Zimbabwe’s export earnings from minerals are seen plunging in the current financial year, missing government’s US$4 billion target, owing to various production constraints, as well as increased side-marketing activities and smuggling as the economic crisis deepens.
The mining sector registered a 15% decline in mineral production in the first quarter of 2019 due to the depressed operating environment.
Zimbabwe was this year targeting a 28% increase in mineral export earnings to US$4,2 billion from US$3,2 billion as the sector gears towards its Vision 2030 target of an annual haul of US$12 billion per annum by 2023.
However, Zimbabwe’s chrome ore sales softened 38,76%, while values declined 44,1% in the seven months to July 2019, driven by tumbling production as well as weakening commodity prices.
Figures from the Minerals Marketing Corporation of Zimbabwe (MMCZ) show that the country exported 307,3 metric tonnes (mt) of chrome ore valued at US$41,4 million tonnes during the period down from 521mt in the same period last year earning the country US$68,8 million.
However, the high carbon ferrochrome sales increased 21,5%, lifting the country’s earnings by 15,4% to US$193,974.72 buoyed by increased capacity by Jin An and Afrochine.
MMCZ general manager Tongai Muzenda told businessdigest in written responses that the sales increased to 220,4 metric tonnes from 181,4 metric tonnes, but said beneficiation was determined by smelting installed capacity.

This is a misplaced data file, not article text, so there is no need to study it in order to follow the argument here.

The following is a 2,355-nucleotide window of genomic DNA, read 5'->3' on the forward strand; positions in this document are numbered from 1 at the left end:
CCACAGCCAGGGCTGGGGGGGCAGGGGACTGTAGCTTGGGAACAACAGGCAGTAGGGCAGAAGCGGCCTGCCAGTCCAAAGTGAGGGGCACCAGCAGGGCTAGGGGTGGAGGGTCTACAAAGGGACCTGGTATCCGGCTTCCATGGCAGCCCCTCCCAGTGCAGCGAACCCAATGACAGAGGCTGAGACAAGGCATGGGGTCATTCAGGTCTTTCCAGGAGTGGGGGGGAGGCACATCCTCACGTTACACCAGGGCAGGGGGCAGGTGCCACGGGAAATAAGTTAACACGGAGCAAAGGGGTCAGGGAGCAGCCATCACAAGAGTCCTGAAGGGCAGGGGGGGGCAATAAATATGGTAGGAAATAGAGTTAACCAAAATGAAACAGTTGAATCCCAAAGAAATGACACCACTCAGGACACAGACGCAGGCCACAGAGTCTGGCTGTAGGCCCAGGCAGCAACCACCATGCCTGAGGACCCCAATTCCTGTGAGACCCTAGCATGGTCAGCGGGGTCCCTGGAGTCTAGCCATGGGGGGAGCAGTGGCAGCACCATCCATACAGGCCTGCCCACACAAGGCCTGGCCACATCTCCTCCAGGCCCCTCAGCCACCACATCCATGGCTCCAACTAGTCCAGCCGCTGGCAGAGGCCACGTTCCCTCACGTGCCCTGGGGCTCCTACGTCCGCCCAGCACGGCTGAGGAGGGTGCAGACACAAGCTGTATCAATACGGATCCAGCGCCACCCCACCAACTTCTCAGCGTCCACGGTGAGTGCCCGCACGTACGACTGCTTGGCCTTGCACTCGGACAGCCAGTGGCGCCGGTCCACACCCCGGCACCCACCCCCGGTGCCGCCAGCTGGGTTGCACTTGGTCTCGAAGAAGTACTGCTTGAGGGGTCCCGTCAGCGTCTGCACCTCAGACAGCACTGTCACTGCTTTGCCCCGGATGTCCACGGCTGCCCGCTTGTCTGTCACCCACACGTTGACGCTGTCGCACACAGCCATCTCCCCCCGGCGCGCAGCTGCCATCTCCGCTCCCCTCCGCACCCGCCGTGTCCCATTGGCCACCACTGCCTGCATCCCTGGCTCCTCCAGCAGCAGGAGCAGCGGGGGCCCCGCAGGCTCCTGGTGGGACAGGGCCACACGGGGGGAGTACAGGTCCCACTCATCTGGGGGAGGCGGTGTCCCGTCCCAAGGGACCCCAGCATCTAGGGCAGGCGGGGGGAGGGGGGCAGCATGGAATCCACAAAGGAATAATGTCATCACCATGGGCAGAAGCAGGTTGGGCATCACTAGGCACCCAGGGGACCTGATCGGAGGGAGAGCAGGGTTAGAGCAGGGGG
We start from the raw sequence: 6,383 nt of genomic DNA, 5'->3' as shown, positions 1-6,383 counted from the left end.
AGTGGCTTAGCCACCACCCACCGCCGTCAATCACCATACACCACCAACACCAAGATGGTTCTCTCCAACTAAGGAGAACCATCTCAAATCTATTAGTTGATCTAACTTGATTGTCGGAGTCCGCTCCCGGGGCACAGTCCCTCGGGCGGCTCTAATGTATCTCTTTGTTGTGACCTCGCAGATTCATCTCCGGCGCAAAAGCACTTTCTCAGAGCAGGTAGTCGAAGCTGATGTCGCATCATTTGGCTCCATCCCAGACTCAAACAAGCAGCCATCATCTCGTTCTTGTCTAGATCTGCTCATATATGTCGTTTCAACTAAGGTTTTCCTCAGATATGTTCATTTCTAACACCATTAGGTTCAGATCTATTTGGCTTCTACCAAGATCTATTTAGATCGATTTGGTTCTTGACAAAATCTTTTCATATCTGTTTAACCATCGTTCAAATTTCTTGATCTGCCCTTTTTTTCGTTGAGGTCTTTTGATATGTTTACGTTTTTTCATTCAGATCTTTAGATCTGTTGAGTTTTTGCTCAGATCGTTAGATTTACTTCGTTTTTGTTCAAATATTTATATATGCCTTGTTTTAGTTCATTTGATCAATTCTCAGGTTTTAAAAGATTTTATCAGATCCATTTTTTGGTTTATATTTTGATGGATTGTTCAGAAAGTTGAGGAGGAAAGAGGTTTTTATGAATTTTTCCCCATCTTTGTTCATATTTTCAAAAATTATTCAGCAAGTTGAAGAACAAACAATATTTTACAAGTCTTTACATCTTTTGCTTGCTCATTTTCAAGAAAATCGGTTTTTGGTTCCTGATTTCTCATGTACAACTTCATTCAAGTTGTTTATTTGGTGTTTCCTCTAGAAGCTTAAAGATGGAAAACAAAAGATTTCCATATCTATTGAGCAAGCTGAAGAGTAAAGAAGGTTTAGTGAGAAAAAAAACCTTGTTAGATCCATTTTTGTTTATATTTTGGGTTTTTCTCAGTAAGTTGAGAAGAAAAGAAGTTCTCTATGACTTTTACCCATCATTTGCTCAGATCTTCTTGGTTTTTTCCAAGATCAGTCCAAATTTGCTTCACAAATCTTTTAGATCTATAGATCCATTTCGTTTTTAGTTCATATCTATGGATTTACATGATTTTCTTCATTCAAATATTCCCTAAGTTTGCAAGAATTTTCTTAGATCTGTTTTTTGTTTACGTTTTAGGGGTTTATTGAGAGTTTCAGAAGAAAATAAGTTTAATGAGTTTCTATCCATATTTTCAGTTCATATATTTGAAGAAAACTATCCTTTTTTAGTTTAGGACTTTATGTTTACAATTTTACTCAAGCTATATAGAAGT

“The sales volume for chrome ore declined by 38,76%, while value declined by 44,14%. This was mainly due to production capacity constraints and softening commodity prices. High carbon ferrochrome sales increased by 21,51% in volume and 15,40% in value, on the back of increased capacity by largely Jin An and Afrochine. Beneficiation is mainly determined by installed capacity by the smelters and on the contrary, raw chrome exports reduced drastically due to production constraints,” he said.
In the six months to June, gold production plunged to 1 658kgs from 2 323kgs in May 2019 owing to a lack of confidence and lack of discipline, particularly among small-scale miners.
Zimbabwe Miners Federation chief executive Wellington Takavarasha last week told businessdigest government came up with incentives for small-scale miners, as he attributed the decline in gold deliveries to loss of confidence.
“I will not beat about the bush, the decline is because of a lack of confidence in the system,” Takavarasha said. “It is also about lack of discipline in the sector. There are too many middlemen. Government needs to come up with incentives for small-scale miners.”
The just-released World Platinum Investment Council (WPIC) second-quarter report also shows that platinum production in Zimbabwe remained largely flat year-on-year at 115 koz (thousand ounces), while a new platinum group of metals smelter was recently opened in the country in May 2019.
While WPIC noted a marginal increase in output year-on-year to 470koz in 2019 (+5koz year-on-year), and also estimates total mining supply at 1,615koz for Q219, a decrease of 35koz (-2%) year-on-year.
Globally, the revised 2019 surplus forecast has slightly declined to 345koz from a prior estimate of 375koz against a strong increase in investment demand which will excessively offset lower automotive and jewellery demand compared to 2018.
Total demand in 2019 is forecast to rise 9% compared to 2018. Mines minister Winston Chitando recently said gold, diamonds, coal, hydro-carbons, stainless steel, ferrochrome and nickel and platinum prices are expected to play a key role in achieving its US$12 billion target.